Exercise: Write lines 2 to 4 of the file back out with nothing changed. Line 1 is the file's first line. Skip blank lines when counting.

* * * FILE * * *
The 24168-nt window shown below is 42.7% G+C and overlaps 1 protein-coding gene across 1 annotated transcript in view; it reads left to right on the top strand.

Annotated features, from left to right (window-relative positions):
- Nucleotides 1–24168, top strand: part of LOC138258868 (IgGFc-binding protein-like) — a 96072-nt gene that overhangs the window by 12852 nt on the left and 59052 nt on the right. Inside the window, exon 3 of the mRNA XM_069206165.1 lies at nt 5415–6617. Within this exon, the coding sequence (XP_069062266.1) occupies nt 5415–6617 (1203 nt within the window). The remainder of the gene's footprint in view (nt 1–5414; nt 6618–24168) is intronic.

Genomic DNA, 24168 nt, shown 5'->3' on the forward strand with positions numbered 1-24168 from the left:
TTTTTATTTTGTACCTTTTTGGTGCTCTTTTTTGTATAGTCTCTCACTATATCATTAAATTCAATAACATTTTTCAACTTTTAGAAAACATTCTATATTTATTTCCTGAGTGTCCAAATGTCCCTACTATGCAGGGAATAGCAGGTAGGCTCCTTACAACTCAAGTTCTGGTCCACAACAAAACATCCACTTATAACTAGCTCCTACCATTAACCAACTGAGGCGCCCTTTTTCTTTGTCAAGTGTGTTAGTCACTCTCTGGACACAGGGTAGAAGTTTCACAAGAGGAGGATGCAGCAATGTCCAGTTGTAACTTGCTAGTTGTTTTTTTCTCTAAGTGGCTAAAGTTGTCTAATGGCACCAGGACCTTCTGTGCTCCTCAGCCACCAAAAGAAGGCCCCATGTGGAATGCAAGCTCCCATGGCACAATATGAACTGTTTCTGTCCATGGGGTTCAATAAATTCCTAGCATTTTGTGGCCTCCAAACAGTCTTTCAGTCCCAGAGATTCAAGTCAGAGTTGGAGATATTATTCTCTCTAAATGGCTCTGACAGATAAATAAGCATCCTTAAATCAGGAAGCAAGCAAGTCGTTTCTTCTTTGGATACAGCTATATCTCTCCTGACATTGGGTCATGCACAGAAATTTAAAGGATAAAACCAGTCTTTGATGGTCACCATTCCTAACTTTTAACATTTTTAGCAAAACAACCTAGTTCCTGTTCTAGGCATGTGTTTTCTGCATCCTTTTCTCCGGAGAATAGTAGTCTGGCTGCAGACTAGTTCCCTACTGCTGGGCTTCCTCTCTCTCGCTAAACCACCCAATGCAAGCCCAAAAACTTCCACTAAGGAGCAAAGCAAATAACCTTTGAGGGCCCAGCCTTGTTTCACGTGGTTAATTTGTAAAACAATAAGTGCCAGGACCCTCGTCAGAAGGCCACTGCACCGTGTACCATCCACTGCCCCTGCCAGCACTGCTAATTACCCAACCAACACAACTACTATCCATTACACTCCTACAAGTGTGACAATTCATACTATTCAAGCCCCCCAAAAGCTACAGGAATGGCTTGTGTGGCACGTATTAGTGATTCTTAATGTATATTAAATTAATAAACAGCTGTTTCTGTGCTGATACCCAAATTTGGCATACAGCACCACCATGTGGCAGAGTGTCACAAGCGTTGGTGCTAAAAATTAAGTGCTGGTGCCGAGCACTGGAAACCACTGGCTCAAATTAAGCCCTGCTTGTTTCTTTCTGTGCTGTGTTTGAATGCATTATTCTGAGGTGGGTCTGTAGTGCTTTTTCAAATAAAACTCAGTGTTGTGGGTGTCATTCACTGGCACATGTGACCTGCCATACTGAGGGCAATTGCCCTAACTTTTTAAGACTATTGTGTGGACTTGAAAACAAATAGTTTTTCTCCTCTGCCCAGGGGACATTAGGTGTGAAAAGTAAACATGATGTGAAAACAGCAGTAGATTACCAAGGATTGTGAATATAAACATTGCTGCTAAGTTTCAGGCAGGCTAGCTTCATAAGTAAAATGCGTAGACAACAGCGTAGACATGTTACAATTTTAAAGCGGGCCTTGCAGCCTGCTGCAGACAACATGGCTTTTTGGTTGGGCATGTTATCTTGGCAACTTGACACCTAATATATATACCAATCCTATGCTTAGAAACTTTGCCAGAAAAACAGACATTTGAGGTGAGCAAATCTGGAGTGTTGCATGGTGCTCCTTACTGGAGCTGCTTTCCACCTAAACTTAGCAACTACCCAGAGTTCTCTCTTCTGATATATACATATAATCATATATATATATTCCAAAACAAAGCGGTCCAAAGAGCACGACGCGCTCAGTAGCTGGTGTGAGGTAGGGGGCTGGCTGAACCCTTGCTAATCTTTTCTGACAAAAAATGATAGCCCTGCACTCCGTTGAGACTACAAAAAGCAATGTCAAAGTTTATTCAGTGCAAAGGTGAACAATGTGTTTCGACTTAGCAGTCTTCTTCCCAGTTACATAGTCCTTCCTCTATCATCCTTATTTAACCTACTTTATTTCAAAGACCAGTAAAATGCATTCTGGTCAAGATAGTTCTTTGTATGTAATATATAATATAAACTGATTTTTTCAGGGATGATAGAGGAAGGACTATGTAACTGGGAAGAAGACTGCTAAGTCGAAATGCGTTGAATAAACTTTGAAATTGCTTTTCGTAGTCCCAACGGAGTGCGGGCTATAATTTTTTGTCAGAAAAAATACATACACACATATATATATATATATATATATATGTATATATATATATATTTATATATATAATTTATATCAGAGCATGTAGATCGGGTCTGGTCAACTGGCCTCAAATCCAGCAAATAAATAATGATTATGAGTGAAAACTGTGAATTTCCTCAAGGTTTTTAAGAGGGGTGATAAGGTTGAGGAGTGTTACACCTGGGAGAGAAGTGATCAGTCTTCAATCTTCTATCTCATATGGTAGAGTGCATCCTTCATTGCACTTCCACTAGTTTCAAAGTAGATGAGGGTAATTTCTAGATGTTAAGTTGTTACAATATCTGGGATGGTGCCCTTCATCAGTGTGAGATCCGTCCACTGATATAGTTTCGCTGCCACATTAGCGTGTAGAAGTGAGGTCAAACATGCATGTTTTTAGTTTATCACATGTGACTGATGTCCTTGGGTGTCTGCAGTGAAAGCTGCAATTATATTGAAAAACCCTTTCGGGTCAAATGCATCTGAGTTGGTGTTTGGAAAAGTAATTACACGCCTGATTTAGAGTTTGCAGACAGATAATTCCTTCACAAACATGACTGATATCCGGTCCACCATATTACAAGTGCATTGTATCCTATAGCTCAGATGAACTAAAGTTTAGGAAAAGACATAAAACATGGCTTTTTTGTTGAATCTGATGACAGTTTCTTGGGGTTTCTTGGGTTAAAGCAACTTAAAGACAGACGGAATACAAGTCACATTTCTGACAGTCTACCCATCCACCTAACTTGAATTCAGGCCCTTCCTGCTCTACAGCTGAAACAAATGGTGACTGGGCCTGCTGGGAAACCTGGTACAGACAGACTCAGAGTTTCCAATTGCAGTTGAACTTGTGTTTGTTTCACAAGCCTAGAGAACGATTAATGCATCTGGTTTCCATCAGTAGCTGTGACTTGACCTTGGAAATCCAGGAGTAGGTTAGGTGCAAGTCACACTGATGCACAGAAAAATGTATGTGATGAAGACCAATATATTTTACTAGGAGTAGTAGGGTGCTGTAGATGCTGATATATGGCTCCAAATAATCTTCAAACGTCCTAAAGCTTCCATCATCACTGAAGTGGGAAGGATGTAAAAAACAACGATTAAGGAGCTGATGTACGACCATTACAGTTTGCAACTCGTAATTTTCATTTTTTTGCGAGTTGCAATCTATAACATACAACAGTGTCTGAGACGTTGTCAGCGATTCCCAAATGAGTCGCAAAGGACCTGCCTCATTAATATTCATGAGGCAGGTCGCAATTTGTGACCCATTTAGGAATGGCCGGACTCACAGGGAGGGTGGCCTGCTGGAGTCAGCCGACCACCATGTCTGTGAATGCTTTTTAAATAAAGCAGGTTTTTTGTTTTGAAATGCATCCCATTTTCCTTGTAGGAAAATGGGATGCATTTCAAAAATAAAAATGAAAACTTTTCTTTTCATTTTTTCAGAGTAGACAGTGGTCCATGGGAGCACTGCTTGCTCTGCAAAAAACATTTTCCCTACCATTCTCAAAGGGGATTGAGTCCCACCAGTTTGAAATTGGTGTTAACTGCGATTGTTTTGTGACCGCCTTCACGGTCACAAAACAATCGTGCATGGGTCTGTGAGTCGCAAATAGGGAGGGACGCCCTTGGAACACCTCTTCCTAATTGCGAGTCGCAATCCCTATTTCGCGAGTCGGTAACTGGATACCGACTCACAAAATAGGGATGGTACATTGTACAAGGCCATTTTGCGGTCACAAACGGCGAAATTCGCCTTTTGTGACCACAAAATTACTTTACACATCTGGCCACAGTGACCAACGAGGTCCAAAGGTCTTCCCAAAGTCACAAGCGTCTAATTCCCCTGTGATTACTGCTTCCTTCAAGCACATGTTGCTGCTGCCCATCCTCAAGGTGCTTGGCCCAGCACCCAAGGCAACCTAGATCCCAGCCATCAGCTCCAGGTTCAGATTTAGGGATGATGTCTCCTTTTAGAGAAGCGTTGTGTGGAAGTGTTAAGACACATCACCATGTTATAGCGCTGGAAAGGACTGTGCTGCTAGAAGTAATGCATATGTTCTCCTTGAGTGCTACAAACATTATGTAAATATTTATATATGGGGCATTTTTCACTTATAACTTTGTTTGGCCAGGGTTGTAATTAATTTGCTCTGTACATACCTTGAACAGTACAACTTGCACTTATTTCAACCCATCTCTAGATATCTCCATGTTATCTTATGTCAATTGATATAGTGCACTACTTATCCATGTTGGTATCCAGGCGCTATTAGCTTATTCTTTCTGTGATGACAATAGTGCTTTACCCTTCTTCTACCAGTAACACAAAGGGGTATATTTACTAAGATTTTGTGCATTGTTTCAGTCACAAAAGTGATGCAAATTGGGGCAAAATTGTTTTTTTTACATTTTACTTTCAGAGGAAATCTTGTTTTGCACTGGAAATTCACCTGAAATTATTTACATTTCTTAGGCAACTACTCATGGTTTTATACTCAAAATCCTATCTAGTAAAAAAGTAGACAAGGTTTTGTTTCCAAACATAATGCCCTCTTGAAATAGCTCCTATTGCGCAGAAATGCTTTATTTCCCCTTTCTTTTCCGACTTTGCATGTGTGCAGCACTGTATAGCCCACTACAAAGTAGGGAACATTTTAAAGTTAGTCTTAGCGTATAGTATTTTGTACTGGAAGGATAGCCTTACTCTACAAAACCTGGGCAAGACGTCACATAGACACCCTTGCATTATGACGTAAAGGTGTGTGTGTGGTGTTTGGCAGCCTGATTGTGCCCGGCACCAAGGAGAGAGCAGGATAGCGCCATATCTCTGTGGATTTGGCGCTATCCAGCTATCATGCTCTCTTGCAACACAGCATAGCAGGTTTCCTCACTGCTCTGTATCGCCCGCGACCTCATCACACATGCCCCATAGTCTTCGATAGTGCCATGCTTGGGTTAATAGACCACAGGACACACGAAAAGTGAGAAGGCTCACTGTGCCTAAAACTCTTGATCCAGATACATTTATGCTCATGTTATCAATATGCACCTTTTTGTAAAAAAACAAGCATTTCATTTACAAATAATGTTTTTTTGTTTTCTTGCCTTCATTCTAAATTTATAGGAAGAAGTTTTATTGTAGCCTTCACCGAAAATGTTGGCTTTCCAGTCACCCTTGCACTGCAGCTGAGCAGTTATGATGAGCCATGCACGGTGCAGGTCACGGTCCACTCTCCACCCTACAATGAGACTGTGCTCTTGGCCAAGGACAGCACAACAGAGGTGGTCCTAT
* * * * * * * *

Annotated features, from left to right (window-relative positions):
- Nucleotides 1–24168, top strand: part of LOC138258868 (IgGFc-binding protein-like) — a 96072-nt gene that overhangs the window by 12852 nt on the left and 59052 nt on the right. Inside the window, exon 3 of the mRNA XM_069206165.1 lies at nt 5415–6617. Within this exon, the coding sequence (XP_069062266.1) occupies nt 5415–6617 (1203 nt within the window). The remainder of the gene's footprint in view (nt 1–5414; nt 6618–24168) is intronic.

Genomic DNA, 24168 nt, shown 5'->3' on the forward strand with positions numbered 1-24168 from the left: